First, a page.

Fraser Island shipwreck linked to Gallipoli

The SS Maheno wreck, a tourist attraction on Fraser Island for 80 years.

The famous wreck of New Zealand’s SS Maheno, aground on Fraser Island’s eastern beach for the past 80 years, today provided a backdrop to the celebration of a special connection between Australia and New Zealand at Gallipoli.

The ship’s bell was escorted to the island by school children from the town of Maheno in New Zealand after which the ship was named.

A crowd estimated at more 600 people attended the service on the beach alongside the Maheno wreck in brilliant sunshine.

One hundred years ago the Maheno, a once proud passenger liner, stood off Gallipoli as a hospital ship treating and transporting Australian and New Zealand casualties.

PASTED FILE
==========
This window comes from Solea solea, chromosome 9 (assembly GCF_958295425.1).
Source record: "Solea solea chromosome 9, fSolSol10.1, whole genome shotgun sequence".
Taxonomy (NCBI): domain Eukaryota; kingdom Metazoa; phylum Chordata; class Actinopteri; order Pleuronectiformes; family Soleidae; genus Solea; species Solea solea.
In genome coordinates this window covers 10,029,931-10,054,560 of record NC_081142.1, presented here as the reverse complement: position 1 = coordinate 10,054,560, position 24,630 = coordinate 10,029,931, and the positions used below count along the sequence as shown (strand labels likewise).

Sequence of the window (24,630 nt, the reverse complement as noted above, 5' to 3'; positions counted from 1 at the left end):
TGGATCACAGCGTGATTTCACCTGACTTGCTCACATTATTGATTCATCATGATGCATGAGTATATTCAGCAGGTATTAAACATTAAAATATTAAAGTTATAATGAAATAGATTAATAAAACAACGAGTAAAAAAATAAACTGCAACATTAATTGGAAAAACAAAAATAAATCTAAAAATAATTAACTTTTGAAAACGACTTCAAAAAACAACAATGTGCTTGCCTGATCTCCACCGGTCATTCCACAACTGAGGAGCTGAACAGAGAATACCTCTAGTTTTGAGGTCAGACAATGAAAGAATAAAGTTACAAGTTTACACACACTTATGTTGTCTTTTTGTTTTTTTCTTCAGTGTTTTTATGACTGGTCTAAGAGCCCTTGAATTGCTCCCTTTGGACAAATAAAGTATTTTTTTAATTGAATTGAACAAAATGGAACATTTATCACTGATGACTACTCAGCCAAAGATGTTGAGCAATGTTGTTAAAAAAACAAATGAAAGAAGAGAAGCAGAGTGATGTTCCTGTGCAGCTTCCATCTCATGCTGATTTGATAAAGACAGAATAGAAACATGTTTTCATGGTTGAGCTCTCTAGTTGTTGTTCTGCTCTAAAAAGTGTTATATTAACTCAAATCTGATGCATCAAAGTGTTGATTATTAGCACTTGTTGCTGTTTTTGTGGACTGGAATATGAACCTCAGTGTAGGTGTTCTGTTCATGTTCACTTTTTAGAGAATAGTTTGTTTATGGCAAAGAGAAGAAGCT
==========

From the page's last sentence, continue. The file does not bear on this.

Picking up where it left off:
A former passenger liner, the Maheno washed on to the beach during a rare winter cyclone in 1935 while it was being towed to Japan for scrap.

Organiser Russell Postle from the Rotary Club of Brisbane High Rise said there were many uncanny coincidences linking the town of Maheno with Fraser Island.

One of the school children from the Maheno School rings the ship’s bell.

One of the school children from the Maheno School rings the ship’s bell.

There was a Happy Valley Road in the town of Maheno and in the island a township of Happy Valley.

There was a place called Happy Valley at Gallipoli.

The principal of the Maheno School is Mr Ryan Fraser – he accompanied the children and their parents to Fraser Island.

“The Maheno was destined to be here,” Mr Postle said.

Sarah Johnson, great granddaughter of the hospital ship’s first officer, Francis Jackson, read the Ode.

Service personnel from the RAAF at Amberley provided the catafalque party.

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